Opinion: Kanye’s ‘Yeezus’ And J. Cole’s ‘Born Sinner’ Separate The Almighty From The Lesser

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Stacy-Ann Ellis / June 19, 2013

Yeezus and Born Sinner address religion in vastly different ways

On June 18, 2013, the music world received the Word.

Fayettnam’s rap torchbearer J. Cole and hip-hop’s most boisterous and tortured demigod Kanye West chose the same day to pluck on spiritual heartstrings, yet they have two totally different messages to deliver. In many ways ‘Ye and Cole—and their competing albums Yeezus and Born Sinner, respectively—are on opposite sides of the sanctuary.

Kanye West’s Yeezus is 10 tracks of wrath, indulgence and retribution. Production help from Daft Punk, Mike Dean, No I.D., Travi$ Scott and others give tracks like “On Sight” and “Bound 2” some bounce, but there’s a struggle to find the common place between the man raging into the mic and the millions of us—some eagerly, some hesitantly—pressing play.

Yeezus’ most blasphemous title, “I Am A God,” finds Kanye spitting orders to his servants over a pulsing, demonized beat, while claiming he’s the “only rapper compared to Michael.” It’s oxymoronic in that he acknowledges that God’s is an all-powerful being, but then there’s the King of Pop. “I know He’s the most high,” he raps confidently, “but I am a close high.”

It’s a drastic difference from the idol worship from the six-foot-some-odd self-proclaimed born sinner kneeling on the other side of the altar. On his sophomore LP, J. Cole, the everlasting voice box for the underdog, uses 16 tracks to ’fess up to his vices, relish in his triumphs, battle demons and pay homage to the greats who’ve lit his path.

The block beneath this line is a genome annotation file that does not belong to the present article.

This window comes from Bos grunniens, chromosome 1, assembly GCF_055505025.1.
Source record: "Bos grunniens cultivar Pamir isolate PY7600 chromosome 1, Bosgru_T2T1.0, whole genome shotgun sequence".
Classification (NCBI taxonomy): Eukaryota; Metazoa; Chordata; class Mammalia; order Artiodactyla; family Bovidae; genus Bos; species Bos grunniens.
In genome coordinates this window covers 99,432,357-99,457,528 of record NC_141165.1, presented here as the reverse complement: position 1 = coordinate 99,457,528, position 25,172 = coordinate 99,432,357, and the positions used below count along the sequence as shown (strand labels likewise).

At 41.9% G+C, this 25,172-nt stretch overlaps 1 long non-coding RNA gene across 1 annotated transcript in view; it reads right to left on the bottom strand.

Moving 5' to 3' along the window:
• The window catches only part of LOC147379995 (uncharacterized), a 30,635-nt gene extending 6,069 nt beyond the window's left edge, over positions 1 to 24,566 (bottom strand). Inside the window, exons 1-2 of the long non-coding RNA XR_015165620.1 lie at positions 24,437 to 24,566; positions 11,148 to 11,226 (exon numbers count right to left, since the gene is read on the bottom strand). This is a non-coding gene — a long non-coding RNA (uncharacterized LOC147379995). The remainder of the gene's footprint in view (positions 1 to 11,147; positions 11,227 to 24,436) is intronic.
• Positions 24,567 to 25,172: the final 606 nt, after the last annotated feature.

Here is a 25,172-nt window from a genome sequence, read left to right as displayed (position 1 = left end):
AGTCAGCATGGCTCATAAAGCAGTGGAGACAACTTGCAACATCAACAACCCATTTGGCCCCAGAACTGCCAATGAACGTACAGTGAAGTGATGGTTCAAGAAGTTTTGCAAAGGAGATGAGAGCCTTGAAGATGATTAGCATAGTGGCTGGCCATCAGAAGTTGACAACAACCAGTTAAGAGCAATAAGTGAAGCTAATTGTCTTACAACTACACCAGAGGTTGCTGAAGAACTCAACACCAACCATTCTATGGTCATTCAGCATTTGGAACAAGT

“Long live the idols, may they never be your rivals/Pac was like Jesus, Nas wrote the Bible,” he spits on “Let Nas Down,” an apology of sorts for pandering to pressures for a gimmicky single.

Jermaine’s latest effort is rooted in moody music; gloomy and sunny instrumentals are stitched together by the sopranos, altos and tenors of a Sunday choir. The beats characterize Born Sinner’s heaven-and-hell aesthetic. Lyrically, he questions the purity of humanity (“Runaway”), admits that even the righteous cave in to temptation (“She Knows”), embraces his imperfections (“Crooked Smile”) and leaves his heart at the altar during the album’s benediction (“Born Sinner”). He’s a flawed man recognizing and reconciling with his own faults. He’s still figuring things out.

Stardom has served Cole well and for a hefty portion of the album, he’s trying to find his way out of the Bible’s forbidden garden (“LAnd of the Snakes,” “Forbidden Fruit”) where he “took a lil’ sip” of the “apple juice falling from her lips.” In this same grassy oasis—and without a trace of regret—Yeezy is firmly planted on his throne, filling his own goblet with cider. While it may seem that Yeezus has it all—from supernatural sex (“[The] pussy had me floating”) to Maybach keys to his (damn) croissants—his soul has gone M.I.A. You can even hear it in the industrial beats (“Bound 2″ is the lone chipmunk sample on here). Save for moments of vulnerability like the relationship-mourning “Guilt Trip” and “Blood On The Leaves,” on Yeezus Kanye seems lost in his own smog of omnipotence. Meanwhile for J. Cole, by album’s end, he’s found himself.

Two gifted wordsmiths. Two varying relationships with the concept of higher power. Born Sinner shows us a man who is “of the people, not above but equal,” while Yeezus hammers into our ears all the reasons why he’s above us. —Stacy-Ann Ellis